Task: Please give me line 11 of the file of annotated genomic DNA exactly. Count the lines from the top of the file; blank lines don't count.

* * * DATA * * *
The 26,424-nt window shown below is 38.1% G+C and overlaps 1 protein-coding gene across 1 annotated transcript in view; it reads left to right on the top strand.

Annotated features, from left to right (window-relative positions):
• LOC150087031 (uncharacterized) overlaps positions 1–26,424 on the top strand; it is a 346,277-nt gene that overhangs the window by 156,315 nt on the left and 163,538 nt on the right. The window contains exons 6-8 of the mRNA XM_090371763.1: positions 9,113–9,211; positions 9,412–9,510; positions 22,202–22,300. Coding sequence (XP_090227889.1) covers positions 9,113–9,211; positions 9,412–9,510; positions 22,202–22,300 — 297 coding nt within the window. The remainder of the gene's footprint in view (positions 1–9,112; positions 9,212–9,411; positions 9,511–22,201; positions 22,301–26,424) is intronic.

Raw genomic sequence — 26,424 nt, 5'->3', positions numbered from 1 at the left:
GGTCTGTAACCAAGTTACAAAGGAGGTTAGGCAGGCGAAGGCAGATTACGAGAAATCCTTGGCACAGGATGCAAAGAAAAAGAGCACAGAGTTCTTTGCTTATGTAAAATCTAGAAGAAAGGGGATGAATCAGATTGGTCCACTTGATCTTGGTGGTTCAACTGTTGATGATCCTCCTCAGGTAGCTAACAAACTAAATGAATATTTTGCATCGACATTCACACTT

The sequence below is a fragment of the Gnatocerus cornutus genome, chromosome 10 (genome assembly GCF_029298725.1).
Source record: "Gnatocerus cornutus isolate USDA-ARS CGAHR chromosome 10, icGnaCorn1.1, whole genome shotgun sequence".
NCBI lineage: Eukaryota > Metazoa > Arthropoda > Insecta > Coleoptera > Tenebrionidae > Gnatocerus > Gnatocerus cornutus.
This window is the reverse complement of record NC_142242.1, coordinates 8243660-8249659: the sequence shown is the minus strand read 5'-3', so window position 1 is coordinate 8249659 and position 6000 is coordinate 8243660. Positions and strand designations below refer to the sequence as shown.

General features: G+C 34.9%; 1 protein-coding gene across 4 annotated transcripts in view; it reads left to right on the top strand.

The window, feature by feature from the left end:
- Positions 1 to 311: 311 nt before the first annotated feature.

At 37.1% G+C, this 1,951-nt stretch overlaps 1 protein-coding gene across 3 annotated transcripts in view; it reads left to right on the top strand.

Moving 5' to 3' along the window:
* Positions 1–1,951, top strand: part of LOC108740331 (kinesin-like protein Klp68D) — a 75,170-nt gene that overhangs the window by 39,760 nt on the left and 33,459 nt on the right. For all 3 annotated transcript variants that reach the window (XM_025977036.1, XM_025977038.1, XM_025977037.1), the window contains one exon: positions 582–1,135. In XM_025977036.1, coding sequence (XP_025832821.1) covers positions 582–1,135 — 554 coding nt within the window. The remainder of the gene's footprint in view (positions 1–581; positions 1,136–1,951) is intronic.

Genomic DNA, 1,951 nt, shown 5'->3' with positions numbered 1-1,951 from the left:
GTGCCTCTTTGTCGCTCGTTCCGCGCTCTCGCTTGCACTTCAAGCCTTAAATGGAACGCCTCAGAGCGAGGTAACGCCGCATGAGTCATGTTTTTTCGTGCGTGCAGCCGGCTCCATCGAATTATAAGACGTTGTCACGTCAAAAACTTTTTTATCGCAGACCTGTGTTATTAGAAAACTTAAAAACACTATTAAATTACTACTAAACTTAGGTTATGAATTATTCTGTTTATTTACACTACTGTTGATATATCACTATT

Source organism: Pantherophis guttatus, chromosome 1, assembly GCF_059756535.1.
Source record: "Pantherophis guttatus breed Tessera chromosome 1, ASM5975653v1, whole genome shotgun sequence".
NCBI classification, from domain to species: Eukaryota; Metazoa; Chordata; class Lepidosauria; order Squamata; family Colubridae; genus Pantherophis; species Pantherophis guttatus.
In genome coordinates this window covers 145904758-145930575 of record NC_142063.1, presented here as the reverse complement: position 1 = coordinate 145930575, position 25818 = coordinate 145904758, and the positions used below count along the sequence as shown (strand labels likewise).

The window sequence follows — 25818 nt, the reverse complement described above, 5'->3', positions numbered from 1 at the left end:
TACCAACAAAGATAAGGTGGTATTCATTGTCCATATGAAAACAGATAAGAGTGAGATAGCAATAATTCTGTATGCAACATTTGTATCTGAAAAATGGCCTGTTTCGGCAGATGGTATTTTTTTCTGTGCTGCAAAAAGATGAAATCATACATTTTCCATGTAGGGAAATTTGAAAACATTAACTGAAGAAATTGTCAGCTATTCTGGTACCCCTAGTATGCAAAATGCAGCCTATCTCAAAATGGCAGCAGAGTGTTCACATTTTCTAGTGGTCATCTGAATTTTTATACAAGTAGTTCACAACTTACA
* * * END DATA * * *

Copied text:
The window, feature by feature from the left end: